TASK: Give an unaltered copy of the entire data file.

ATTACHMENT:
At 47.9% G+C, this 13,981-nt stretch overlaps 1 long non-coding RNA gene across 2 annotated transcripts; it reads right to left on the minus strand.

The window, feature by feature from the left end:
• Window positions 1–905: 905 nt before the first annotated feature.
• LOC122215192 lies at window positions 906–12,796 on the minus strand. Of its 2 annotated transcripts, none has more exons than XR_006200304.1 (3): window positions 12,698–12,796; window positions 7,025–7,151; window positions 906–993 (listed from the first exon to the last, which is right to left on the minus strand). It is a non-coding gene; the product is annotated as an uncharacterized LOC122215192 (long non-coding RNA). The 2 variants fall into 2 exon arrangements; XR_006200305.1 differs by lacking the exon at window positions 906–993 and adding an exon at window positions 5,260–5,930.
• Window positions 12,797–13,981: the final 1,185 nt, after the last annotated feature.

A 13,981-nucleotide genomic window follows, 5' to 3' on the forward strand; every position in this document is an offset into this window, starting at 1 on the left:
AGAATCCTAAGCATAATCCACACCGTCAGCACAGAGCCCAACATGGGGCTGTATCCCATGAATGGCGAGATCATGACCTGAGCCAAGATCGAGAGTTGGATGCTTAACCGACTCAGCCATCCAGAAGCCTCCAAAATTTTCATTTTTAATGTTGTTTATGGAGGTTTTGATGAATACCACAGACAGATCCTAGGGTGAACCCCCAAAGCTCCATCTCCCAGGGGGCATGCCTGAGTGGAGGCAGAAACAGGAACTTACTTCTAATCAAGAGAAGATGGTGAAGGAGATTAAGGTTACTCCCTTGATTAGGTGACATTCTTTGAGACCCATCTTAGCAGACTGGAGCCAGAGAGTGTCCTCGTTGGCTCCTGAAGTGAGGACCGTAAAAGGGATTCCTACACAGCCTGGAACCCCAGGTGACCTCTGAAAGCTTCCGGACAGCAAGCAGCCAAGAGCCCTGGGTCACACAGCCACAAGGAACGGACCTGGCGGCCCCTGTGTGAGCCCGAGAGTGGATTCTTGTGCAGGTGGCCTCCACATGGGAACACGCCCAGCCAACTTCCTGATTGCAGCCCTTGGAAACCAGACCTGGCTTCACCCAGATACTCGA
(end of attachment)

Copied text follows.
At 47.9% G+C, this 13,981-nt stretch overlaps 1 long non-coding RNA gene across 2 annotated transcripts; it reads right to left on the minus strand.

The window, feature by feature from the left end:
• Window positions 1–905: 905 nt before the first annotated feature.
• LOC122215192 lies at window positions 906–12,796 on the minus strand. Of its 2 annotated transcripts, none has more exons than XR_006200304.1 (3): window positions 12,698–12,796; window positions 7,025–7,151; window positions 906–993 (listed from the first exon to the last, which is right to left on the minus strand). It is a non-coding gene; the product is annotated as an uncharacterized LOC122215192 (long non-coding RNA). The 2 variants fall into 2 exon arrangements; XR_006200305.1 differs by lacking the exon at window positions 906–993 and adding an exon at window positions 5,260–5,930.
• Window positions 12,797–13,981: the final 1,185 nt, after the last annotated feature.

A 13,981-nucleotide genomic window follows, 5' to 3' on the forward strand; every position in this document is an offset into this window, starting at 1 on the left:
AGAATCCTAAGCATAATCCACACCGTCAGCACAGAGCCCAACATGGGGCTGTATCCCATGAATGGCGAGATCATGACCTGAGCCAAGATCGAGAGTTGGATGCTTAACCGACTCAGCCATCCAGAAGCCTCCAAAATTTTCATTTTTAATGTTGTTTATGGAGGTTTTGATGAATACCACAGACAGATCCTAGGGTGAACCCCCAAAGCTCCATCTCCCAGGGGGCATGCCTGAGTGGAGGCAGAAACAGGAACTTACTTCTAATCAAGAGAAGATGGTGAAGGAGATTAAGGTTACTCCCTTGATTAGGTGACATTCTTTGAGACCCATCTTAGCAGACTGGAGCCAGAGAGTGTCCTCGTTGGCTCCTGAAGTGAGGACCGTAAAAGGGATTCCTACACAGCCTGGAACCCCAGGTGACCTCTGAAAGCTTCCGGACAGCAAGCAGCCAAGAGCCCTGGGTCACACAGCCACAAGGAACGGACCTGGCGGCCCCTGTGTGAGCCCGAGAGTGGATTCTTGTGCAGGTGGCCTCCACATGGGAACACGCCCAGCCAACTTCCTGATTGCAGCCCTTGGAAACCAGACCTGGCTTCACCCAGATACTCGA